‘Unable to See Future’: Queensland Tourism Operators Fear State Won’t Stick to Covid Vaccination Plan | Tourism (Australia)
There haven’t been many days lately that Roderic Rees had so many customers coming from his Cairns tourism business that he needed more than two hands to count them.
On his best day since leaving far north Queensland a fortnight ago, Rees saw 25 customers walk through his doors. However, in most cases he got used to seeing five or six people.
“We run tours at a loss most of the time just to give our staff something to do,” Rees, who heads the Cairns Adventure Group, said this week.
“Things are in a pretty dire state, certainly the worst since the start of the pandemic. We are excluded from more than 90% of our customers with no real end in sight. “
Since interstate travel was decimated by lockdowns in eastern Australia starting in late June, Rees has seen the work of the 74 employees on his payroll dry up. He began to “invent work” for those who would usually make a living by touring or servicing.
“I have guys who do anything, little renovations, that sort of thing. I have a few guys who garden at my house. Just whatever I can find for them, ”he says.
Following the loss of the job retention supplement, Rees, like most tour operators, is frustrated with the Queensland and federal governments for not agreeing on a separate support payment tourism like those announced in Western Australia this week.
But beyond calls for help, the latest battleground in Australia’s pandemic debate has left businesses and tourism operators worried about the heads of state in Queensland and Western Australia who remain. politically linked to Covid-zero.
This week, Prime Minister Scott Morrison urged prime ministers to stick to the four-phase national strategy endorsed by all heads of state in July, which would see restrictions gradually eased once levels of 70% and 80% vaccination would be achieved.
Morrison warned prime ministers abandoning the plan would risk breaking an “agreement with the Australian people” while Federal Treasurer Josh Frydenberg warned states not to “expect Commonwealth aid continue “at the same level once these objectives are achieved.
The comments came following insistence by Labor Prime Ministers in Western Australia and Queensland to reserve the right to continue with border closures in light of the sustained outbreaks of Delta in New South Wales and Victoria, as well as the possible need for lockdown in the event of an increase in the number of Covids in their own states.
In Queensland, Premier Annastacia Palaszczuk insisted that until New South Wales controls its outbreak, “the hard border remains”, while Washington State Premier Mark McGowan put his political reputation on the line by keeping the virus completely out of state. He designated NSW as an “extreme risk,” meaning even compassionate grounds won’t be enough for a travel permit, while saying the state wants to keep trying to “run over and kill” the. virus.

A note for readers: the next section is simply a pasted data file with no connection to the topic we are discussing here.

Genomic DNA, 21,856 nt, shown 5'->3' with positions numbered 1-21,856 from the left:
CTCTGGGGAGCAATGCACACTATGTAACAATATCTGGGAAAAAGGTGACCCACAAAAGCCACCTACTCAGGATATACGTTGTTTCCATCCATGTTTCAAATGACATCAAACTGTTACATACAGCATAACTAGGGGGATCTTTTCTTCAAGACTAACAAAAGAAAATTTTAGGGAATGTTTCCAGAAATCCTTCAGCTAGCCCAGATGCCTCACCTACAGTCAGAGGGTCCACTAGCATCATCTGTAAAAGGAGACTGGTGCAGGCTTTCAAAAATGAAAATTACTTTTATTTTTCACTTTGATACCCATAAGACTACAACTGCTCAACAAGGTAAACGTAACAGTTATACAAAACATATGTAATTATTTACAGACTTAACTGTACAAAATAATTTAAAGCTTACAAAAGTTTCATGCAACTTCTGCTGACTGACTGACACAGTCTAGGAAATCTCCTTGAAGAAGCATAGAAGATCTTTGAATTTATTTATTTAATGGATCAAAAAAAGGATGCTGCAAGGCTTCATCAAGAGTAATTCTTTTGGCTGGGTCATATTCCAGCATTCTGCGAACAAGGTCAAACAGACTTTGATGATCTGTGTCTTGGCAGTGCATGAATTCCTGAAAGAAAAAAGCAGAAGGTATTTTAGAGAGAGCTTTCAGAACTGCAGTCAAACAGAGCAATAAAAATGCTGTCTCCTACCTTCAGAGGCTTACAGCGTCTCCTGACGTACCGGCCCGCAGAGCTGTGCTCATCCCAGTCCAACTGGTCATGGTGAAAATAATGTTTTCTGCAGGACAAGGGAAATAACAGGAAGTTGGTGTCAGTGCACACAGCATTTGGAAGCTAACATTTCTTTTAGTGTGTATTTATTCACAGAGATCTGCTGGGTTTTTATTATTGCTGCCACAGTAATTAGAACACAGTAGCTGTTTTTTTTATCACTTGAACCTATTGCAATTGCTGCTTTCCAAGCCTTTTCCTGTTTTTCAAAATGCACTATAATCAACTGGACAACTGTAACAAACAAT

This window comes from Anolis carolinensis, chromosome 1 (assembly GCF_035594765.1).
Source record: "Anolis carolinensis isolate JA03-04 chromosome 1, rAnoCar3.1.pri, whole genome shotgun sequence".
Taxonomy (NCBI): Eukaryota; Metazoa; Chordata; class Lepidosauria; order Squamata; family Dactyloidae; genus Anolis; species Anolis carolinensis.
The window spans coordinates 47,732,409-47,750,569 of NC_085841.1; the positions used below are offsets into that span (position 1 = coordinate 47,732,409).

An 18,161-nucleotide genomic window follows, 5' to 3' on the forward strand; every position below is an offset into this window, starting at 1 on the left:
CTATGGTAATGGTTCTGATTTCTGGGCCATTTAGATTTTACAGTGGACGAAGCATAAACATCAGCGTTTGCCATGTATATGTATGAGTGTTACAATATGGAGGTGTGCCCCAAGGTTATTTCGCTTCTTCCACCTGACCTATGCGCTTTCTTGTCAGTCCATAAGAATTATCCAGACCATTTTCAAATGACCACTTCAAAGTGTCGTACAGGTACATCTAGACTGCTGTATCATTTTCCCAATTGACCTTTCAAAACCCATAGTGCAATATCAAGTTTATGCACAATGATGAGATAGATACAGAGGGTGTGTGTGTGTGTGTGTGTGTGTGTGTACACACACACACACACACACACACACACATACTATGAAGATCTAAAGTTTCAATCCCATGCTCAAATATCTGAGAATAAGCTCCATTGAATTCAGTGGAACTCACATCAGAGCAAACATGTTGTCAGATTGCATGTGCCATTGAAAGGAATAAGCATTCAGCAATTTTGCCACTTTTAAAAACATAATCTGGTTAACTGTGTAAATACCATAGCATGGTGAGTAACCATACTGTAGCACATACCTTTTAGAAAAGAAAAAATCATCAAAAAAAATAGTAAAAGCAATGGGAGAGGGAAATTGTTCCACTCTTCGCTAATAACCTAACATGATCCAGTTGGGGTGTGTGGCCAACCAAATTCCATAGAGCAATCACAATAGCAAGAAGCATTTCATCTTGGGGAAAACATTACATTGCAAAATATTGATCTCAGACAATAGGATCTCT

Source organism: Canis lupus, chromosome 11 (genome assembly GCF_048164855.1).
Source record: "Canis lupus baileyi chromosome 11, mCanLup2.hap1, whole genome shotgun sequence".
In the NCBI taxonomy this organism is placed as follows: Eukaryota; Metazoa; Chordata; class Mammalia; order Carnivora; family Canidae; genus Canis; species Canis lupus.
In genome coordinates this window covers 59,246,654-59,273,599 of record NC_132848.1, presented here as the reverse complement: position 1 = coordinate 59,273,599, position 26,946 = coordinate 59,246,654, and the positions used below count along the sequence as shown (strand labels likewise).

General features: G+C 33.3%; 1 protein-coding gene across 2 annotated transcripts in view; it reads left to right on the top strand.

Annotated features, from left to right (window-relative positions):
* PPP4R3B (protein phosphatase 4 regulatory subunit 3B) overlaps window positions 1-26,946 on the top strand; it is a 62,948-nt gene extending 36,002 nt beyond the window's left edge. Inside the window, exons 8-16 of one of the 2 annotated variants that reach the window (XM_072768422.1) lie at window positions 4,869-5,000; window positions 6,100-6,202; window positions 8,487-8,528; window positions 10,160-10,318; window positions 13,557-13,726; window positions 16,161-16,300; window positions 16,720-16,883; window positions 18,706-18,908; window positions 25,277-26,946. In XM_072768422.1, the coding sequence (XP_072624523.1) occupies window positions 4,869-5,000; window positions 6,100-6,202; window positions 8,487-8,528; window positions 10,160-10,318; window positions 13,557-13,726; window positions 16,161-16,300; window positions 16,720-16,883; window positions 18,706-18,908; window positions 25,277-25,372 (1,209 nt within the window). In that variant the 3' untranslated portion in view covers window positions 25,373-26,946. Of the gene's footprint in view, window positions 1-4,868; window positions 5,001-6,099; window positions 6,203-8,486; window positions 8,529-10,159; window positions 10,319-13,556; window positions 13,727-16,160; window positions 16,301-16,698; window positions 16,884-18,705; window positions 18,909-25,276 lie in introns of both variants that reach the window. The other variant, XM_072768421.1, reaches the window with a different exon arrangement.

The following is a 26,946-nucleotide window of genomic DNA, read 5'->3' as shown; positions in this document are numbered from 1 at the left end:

While this rhetoric has proven to be politically popular among voters – McGowan and Palaszczuk were both convincingly re-elected during the pandemic – those who have suffered the brunt of Covid’s harsh politics are increasingly frustrated by a sense of change of purpose.
Mark Olsen, managing director of Tourism Tropical North Queensland, told Guardian Australia that hints that prime ministers were moving away from the roadmap felt like they had “the rug under us again”.
“The biggest challenge in dealing with Covid is certainty, everyone wants to know how we can recover some of what has been lost, so when the national cabinet released a roadmap with clear benchmarks, people started putting those numbers on whiteboards and saying OK, we can start working on our business plans, ”he said.
“It created a sense of hope and gave us a goal: How do we support and encourage people to get vaccinated so that we can achieve these goals. You are now back to a situation where employees are unable to see a future in our industry and employers are unable to predict when and for how long their business will be viable.
This week, the Queensland Tourism and Transport Forum released a study it says shows Cairns regions will cut another 3,150 tourism jobs by Christmas this year, reducing the workforce to the half its size before the pandemic.
But it’s not just the sunshine state that feels the pain. This week, the WA Tourism Council called on the government of that country to introduce mandatory vaccinations for people arriving from other states on December 1 in a bid to encourage the resumption of interstate travel.
The proposal was quickly rejected by McGowan, at least in the short term, saying it would not be introduced “for the time being.”
“The problem is, even when you’re vaccinated, you can pass it on,” McGowan said.
But Evan Hall, the board’s chief executive, said he believed it was “inevitable” that the policy would eventually be introduced, and said the industry wanted “notice.”
“I think there is a general acceptance in the tourism industry, as well as throughout Washington state, that sooner or later we have to move to resume interstate travel,” he said. .
“When and how you do it is the issue and I think for WA, when you’re Covid-free you have to make a conscious choice not to be Covid-free, so I think that’s what WA is grappling with. . “
While McGowan has ensured the state’s economy “thrives” despite border closures, Hall said many tour operators are grappling with financial and emotional strain.
“I think a lot of companies are really in financial trouble and frankly they report being in emotional distress and this is partly due to the lack of concern about the state of their businesses,” he said. he declares.
“I’ll be frank, part of it is a lack of concern, not only on the part of the government but of the community. There is, I think, a lack of empathy for business leaders but also for their employees and the industries that depend on them.